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View Full Version : What do you think of the Assassins Code?



Aidiexx
06-28-2015, 11:39 PM
"Nothing is True, Everything is Permitted". How do you all view that statement or Code if you want to call it that.

I personally don't know how to take it.

If had to give an answer id say its a contradiction and in a way its a test.

EmbodyingSeven5
06-29-2015, 06:08 PM
Play the first AC and you will attain the deeper meaning of our creed young one (:

domvgt
06-29-2015, 06:43 PM
Play the first AC and you will attain the deeper meaning of our creed young one (:

Well said.

(That reminds me that I wanted to play the AC1 again. ... )

Altair1789
06-30-2015, 04:29 AM
I always thought it was a lot like existentialism. Basically, you make your own morals, only you can control yourself. Well, there's much more to existentialism, but that's the lazy explanation

I-Like-Pie45
06-30-2015, 05:12 AM
it means that you shouldn't listen to those environmentalists about predator-prey dynamics and instead support my bill to eradicate the wolf population of america

that's the true meaning of nothing is true, everything is permitted

VestigialLlama4
06-30-2015, 06:44 AM
"Nothing is True, Everything is Permitted". How do you all view that statement or Code if you want to call it that.

I personally don't know how to take it.

If had to give an answer id say its a contradiction and in a way its a test.

That's right. It's not really a code to live by or practise. Its basically a mystery and a puzzle.

The best discussion of that code comes from real-life. Friedrich Nietzsche's On the Genealogy of Morals

"When the Christian crusaders in the Orient came across that unconquered Order of Assassins, that free-spirited order par excellence, whose lowest ranks lived a life of obedience of the sort no order of monks attained, then they received by some means or other a hint about that symbol and motto, which only the highest ranks kept as their secret, "Nothing is true. Everything is permitted." . . . Well now, that was spiritual freedom. With that the very belief in truth was cancelled. . . Has a European, a Christian free spirit ever wandered by mistake into this proposition and its labyrinthine consequences?"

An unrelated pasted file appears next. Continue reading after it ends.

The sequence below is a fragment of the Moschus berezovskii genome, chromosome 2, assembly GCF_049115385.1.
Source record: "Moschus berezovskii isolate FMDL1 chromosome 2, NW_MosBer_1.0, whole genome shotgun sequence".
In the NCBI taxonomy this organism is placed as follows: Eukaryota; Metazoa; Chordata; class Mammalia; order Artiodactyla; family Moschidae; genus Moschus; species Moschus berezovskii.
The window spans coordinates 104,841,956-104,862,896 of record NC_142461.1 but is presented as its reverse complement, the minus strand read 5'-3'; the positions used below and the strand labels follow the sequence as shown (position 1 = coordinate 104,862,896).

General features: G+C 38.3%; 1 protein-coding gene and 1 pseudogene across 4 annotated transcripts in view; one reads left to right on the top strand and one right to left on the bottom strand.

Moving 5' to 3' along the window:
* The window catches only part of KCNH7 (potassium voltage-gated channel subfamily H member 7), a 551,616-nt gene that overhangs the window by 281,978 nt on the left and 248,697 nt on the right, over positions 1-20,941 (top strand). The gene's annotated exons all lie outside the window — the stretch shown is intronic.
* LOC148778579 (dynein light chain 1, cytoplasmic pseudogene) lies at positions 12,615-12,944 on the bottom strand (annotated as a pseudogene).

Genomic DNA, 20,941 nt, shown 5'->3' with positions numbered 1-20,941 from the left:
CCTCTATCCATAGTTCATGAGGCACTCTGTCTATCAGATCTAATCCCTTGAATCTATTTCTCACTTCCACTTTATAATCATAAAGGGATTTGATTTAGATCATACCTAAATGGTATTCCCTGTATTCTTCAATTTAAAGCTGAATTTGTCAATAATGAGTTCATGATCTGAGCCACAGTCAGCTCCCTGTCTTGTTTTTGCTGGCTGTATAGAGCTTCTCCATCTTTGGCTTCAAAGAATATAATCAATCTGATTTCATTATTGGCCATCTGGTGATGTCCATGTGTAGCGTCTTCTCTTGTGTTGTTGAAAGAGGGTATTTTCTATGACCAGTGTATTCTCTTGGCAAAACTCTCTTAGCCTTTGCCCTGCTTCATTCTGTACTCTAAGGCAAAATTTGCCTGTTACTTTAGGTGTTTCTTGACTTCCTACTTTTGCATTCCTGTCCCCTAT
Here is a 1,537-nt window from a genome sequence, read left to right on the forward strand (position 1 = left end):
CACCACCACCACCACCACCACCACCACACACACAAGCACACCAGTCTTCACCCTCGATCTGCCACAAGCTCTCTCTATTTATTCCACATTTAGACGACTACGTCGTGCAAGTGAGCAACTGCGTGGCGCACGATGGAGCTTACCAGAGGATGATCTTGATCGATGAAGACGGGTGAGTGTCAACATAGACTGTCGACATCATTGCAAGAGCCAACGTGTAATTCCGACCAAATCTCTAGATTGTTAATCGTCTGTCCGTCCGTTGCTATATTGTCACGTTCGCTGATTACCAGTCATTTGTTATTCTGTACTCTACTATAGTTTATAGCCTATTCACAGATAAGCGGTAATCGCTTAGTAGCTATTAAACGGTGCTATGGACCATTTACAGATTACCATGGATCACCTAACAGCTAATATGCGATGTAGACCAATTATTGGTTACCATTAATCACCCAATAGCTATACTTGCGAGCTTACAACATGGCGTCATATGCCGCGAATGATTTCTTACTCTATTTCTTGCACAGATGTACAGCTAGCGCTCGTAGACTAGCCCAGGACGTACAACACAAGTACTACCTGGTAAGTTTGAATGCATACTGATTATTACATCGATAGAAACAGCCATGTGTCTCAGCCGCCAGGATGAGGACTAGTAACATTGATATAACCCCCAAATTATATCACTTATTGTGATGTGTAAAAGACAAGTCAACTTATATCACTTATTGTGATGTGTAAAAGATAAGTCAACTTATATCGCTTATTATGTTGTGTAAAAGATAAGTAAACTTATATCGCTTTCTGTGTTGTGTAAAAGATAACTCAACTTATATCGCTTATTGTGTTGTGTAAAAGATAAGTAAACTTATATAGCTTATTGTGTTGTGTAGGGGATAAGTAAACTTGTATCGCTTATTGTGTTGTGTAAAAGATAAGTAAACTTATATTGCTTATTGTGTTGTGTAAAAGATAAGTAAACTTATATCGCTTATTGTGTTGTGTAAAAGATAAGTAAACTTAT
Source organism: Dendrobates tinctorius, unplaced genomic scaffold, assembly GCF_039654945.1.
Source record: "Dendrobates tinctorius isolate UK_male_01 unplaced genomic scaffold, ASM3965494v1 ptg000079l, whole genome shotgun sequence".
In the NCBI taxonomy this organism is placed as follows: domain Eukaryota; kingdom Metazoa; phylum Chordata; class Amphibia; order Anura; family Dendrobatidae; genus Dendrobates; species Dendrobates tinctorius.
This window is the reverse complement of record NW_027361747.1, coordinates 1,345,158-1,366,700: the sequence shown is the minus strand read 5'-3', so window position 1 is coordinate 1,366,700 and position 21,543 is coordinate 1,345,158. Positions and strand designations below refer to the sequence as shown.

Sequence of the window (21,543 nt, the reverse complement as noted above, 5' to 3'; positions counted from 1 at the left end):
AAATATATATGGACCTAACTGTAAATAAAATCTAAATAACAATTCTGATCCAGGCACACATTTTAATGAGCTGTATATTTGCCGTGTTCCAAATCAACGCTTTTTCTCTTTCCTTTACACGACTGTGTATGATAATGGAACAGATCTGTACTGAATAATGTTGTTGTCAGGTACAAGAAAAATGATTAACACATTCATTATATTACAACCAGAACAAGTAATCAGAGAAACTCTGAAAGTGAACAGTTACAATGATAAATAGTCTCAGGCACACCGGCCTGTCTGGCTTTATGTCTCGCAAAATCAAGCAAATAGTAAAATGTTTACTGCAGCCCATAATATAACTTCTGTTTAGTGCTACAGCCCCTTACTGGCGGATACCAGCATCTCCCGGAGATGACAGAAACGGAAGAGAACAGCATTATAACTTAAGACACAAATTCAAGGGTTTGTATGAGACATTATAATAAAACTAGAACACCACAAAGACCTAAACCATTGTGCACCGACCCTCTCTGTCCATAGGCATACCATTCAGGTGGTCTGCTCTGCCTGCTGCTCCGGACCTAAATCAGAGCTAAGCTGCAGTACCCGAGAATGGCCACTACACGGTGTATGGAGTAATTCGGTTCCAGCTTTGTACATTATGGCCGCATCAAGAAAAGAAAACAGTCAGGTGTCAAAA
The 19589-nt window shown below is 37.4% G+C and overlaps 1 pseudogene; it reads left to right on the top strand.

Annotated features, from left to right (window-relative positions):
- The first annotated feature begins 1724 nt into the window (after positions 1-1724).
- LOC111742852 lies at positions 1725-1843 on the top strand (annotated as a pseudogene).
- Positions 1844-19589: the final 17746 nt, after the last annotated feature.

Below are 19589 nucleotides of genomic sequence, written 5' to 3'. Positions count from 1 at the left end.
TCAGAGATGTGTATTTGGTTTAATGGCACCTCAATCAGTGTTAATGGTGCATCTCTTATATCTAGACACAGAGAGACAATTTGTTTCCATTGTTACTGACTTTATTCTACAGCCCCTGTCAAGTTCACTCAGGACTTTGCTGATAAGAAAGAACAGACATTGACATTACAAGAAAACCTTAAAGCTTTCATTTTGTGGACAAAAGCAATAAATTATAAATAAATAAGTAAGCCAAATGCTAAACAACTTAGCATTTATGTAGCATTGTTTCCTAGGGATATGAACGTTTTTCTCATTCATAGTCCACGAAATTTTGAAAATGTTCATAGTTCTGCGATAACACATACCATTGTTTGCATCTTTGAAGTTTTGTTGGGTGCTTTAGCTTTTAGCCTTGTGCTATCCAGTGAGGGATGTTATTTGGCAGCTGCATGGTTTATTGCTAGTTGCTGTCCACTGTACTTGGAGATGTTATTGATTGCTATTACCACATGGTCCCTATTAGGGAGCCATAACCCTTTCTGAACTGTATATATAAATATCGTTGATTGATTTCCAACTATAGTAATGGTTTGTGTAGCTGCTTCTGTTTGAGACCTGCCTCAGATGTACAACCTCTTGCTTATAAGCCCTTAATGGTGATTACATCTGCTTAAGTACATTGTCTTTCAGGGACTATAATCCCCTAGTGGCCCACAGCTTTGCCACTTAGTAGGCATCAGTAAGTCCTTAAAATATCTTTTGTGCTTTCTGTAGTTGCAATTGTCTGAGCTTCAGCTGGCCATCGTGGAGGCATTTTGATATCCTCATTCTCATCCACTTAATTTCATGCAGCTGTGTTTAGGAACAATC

The key word is "labyrinthine consequences" which means that it has no final interpretation. Within the games, the Creed embodies something positive and negative at the same time, it says that ultimately nothing lasts, no ideology, project, dream or good intentions really lasts, but its at the same time saying that means that man can always free himself and has an infinite capacity to change. That's kind of what the game really embodies at the best.

LoyalACFan
07-03-2015, 09:32 AM
I like the fact that it's open-ended enough for fans to discuss it, and even for each protagonist to have their own take on it (although I'm pretty sure only Altair, Ezio, and Edward actually voiced what it meant to them personally).

Namikaze_17
07-03-2015, 01:44 PM
You see, it isn't just how the Assassins themselves view the Creed, but how people and groups outside it (including the Templars) view it as well. It isn't just a beacon of an ultimate good or evil, just a concept that's interpreted in many ways whether it be for or against it.